Cole Hamels traded by the Phillies to the Boston Red Sox for a package of young players and prospects.
It’s a story that has been percolating for at least weeks, ever since Phillies acting President Pat Gillick publicly stated that the club likely would not win in 2015 or 2016.
Gillick has also publicly stated that everything is on the table. No player is untouchable. The Phils will explore every avenue in order to turn over the remainder of the holdovers from the recent era of excellence in hopes to move towards a bright future.
The Red Sox story has gained traction because it is true. Boston frankly is in desperate need of a starting pitcher of Hamels caliber. They have the pieces that it would take to get such a deal done. But getting the Phils and Bosox together
on an exact trade is proving to be a difficult matter.
I believe that it should be difficult. When making such a deal, from both sides, the cost to your club weighed against the potential benefits can be difficult to gauge. In the end, if such a deal does get completed, it will take a measure of courage on the parts of both organizations.
It’s my hope here to shed a little more light on what is happening, and come at things from both a Phillies and Red Sox perspective. No one can tell you whether a deal will get done or not. No one can tell you what Boston is willing to move. No one can tell you what the Phillies are asking. With that, an examination:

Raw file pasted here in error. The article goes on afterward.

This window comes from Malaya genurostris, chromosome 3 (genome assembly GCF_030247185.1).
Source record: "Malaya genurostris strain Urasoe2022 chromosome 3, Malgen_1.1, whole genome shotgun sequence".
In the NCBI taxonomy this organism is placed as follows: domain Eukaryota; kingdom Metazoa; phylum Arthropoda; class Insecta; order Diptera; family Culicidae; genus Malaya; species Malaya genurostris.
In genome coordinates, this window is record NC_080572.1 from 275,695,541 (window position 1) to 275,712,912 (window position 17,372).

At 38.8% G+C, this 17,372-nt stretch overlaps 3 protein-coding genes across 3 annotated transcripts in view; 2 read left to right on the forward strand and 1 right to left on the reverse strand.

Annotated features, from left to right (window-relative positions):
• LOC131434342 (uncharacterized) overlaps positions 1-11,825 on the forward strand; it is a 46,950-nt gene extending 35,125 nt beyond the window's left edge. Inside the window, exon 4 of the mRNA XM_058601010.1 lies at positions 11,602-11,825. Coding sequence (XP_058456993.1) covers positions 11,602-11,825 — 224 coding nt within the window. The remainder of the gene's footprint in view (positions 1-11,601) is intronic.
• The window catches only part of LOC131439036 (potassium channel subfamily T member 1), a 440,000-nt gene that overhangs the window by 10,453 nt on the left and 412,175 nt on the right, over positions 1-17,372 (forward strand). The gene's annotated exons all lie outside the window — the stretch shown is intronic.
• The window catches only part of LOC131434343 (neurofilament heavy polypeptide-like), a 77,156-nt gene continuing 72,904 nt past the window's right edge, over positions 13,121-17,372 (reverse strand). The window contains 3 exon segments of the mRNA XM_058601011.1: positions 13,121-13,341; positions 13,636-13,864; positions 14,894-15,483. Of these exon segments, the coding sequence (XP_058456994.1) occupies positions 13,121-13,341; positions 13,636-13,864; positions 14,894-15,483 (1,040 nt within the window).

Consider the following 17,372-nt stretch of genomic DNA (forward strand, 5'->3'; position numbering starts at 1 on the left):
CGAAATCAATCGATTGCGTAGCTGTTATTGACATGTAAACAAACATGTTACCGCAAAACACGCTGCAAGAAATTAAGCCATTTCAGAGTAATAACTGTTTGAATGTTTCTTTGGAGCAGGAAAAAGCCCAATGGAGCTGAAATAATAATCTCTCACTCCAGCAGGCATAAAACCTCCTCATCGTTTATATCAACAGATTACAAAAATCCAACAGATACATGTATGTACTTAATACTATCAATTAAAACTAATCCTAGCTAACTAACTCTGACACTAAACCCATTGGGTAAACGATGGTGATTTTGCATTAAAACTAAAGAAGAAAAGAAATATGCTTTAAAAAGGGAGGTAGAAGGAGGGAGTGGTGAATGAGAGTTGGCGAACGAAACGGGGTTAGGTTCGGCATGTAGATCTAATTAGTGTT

What the Phillies are, have, and should be asking:
Here is what we are talking about, from a Phils perspective. They are a clearly rebuilding organization, top to bottom. In an off-season of publicly pronounced change, nearly every other interesting piece they have to offer comes with age, injury, and/or financial concerns. Hamels is the exception.
He will turn 31 years old next month, so is not old. He has thrown over 180 innings in 8 straight seasons, over 200 in 5 straight, and has made at least 31 starts in 7 straight, so he is healthy and reliable. He has struck out over 190 batters in 6 of the last 7 seasons, so he is dominant.
He is signed for the next 4 seasons, with a club option on a 5th season. That contract pays him $22.5 million each season. That is a lot, but not for what Hamels is: a true, proven, experienced, healthy, left-handed ace who has been a big winner in a big market. It is cost certainty for a wealthy team in an $8.5 billion industry.
Considering all of the above, the Phillies rightfully should be asking a great deal for his services. The teams needs are plenty, and he offers the only realistic chance to fill at least 2-3 of those needs with talented young players and prospects.
What the Red Sox are, have, and should reasonably expect to pay:
This is the Boston Red Sox we are talking about. Much like the Phils, they have one of the most passionate, involved fan bases in the game. Losing is not an option in Beantown. In 2014, a year after winning their 3rd World Series title in a decade, the Bosox came in last place in the American League East. It is actually their 2nd last place finish in the last 3 seasons.
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Boston also has one of the deepest, most talented pools of young players and prospects in the game today. Earlier this year, Baseball America ranked them 2nd, and Baseball Prospectus ranked them 4th in all of baseball in terms of organizational prospect talent.
The Red Sox also have other interesting dynamics. They went from last to champions just a year ago, so they know it can be done. But they compete in a very tough division. The Orioles won the division by a dozen games and are not going away. The Blue Jays are talented, and already making moves like signing Russell Martin, geared at winning now. The Yankees will not sit for long, just on the outside fringes of contention.